LAKE COUNTY -- Containment on the Pawnee Fire in Lake County was increased from 5 percent to 17 percent Tuesday evening.
The Pawnee Fire has burned 13,000 acres and destroyed 22 structures, including 12 homes, according to Cal Fire.
Around 2,700 fire personnel are assigned to the incident. Crews have protected hundreds of structures that were threatened by the fire.
Flames continued to burn aggressively during the afternoon in the wildland east of Spring Valley and south of the Indian Valley reservoir. Helicopters were dropping water on hot spots while bulldozers were cutting wide containment lines in an effort to prevent the fire from jumping east into Colusa County.
Walls of flames, some flaring over 50 feet high, came charging down a ridge as temperatures warmed during the day Tuesday. It came within a few hundred yards of a staging area for firefighting equipment.
The fire wasn’t as bad as it looked because the fuels were mostly brush and dry grass. The advantage Tuesday was there were none of the erratic winds that helped spread the fire so quickly and firefighters are hoping overnight temperatures and humidity will cause the fire to sit still during the evening.
"They burn hot and fast and hopefully they’ll burn out quickly. So this is a much better fire than to be in the thick timber," said Cal Fire public information officer David Clark.
There were already fire lines cut into the area and bulldozers were brought in to extend them. Fire crews made a start along roads and natural terrain.
A fire line was set up just beyond the creek as the fire continued to burn along down the ridge.
Additional resources were brought in as the Lane Fire near Red Bluff came more under control.
"So if we can prevent a whole home from being lost by fly putting out a small a grass fire, we’d much rather have that fire engine sitting at a moment's notice to ready to fight fire," Clarke said.
Cal Fire says containment is slow but progressing. The exception is a break out that took place beneath Clear Lake headed toward Walker Ridge, where there are more scattered homes.
By nightfall, plumes of smoke were replaced by wispy columns as the fire appeared to "lay down" for the night.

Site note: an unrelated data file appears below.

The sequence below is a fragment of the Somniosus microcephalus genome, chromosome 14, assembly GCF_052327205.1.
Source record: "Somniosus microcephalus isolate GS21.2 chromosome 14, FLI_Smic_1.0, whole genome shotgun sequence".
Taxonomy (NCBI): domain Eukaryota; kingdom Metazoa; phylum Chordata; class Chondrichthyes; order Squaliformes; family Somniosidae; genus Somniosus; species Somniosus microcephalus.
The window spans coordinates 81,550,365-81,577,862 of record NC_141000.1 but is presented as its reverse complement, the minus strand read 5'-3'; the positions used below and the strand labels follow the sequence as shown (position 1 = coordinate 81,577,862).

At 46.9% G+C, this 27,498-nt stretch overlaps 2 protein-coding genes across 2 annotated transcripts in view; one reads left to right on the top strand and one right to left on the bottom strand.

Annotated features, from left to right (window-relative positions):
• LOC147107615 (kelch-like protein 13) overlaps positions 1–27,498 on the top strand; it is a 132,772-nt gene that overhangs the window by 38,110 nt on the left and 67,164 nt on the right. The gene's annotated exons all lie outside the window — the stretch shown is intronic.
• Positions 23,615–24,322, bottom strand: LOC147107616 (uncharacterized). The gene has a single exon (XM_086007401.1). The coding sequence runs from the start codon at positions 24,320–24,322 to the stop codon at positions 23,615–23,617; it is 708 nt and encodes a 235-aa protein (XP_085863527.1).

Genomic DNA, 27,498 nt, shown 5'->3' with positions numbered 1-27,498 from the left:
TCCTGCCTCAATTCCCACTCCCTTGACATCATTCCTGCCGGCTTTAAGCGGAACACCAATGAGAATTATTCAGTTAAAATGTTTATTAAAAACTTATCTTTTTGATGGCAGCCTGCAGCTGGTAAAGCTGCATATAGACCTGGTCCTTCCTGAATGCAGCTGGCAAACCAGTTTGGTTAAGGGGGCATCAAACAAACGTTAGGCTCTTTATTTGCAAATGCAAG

Mandatory evacuations remained in effect Tuesday night for the entire Spring Valley community.
Evacuees Rush to Safety
An additional evacuation advisory has been issued in the Walker Ridge and Wildbur Springs area, as well as Bear Valley and Brim roads, after the Pawnee Fire broke toward the south and east of Clearlake.
"It’s never gotten that close before and it looked like we were in imminent danger," said evacuee Anna Middling.
So Middling and her family grabbed their cat and what they could carry and left their Spring Valley home at around 2 a.m. Sunday, turning up at the Red Cross evacuation center at Lower Lake High School.
"Some people are showing up with just the clothes on their back," said John McMahon with the American Red Cross.
It was a new experience for the Middlings. Although they've evacuated three times before, they usually stay in a motel but this year they didn’t have the money.
"I'm just grateful to have a place to go," said Glenn Middling. "It would have been just terrible if we was put out and didn't have nowhere to go."
The center also accepts four-legged family members to the relief of many evacuees, especially Annette Hendren.
"Last year I watched my house burn and my other dogs were in it and they burned. There was only one survivor," said Hendren.
Last year, Hendren says she didn’t evacuate from the Sulphur Fire when warned and three of her dogs died. Now, with three new dogs in tow, four total, she’s wondering how many more times she can go through this.
"Now this… I think we might move," Hendren said.
In the meantime, the evacuation center is home. The nearby Moose Lodge shelter was crowded. However, as of Tuesday morning, the Red Cross shelter was at less than one-third capacity and they encouraged people to come if they need to.
FOX40 did ask the evacuees if there’s anything else they need at this point. They say their basic needs are being met at the Red Cross shelter.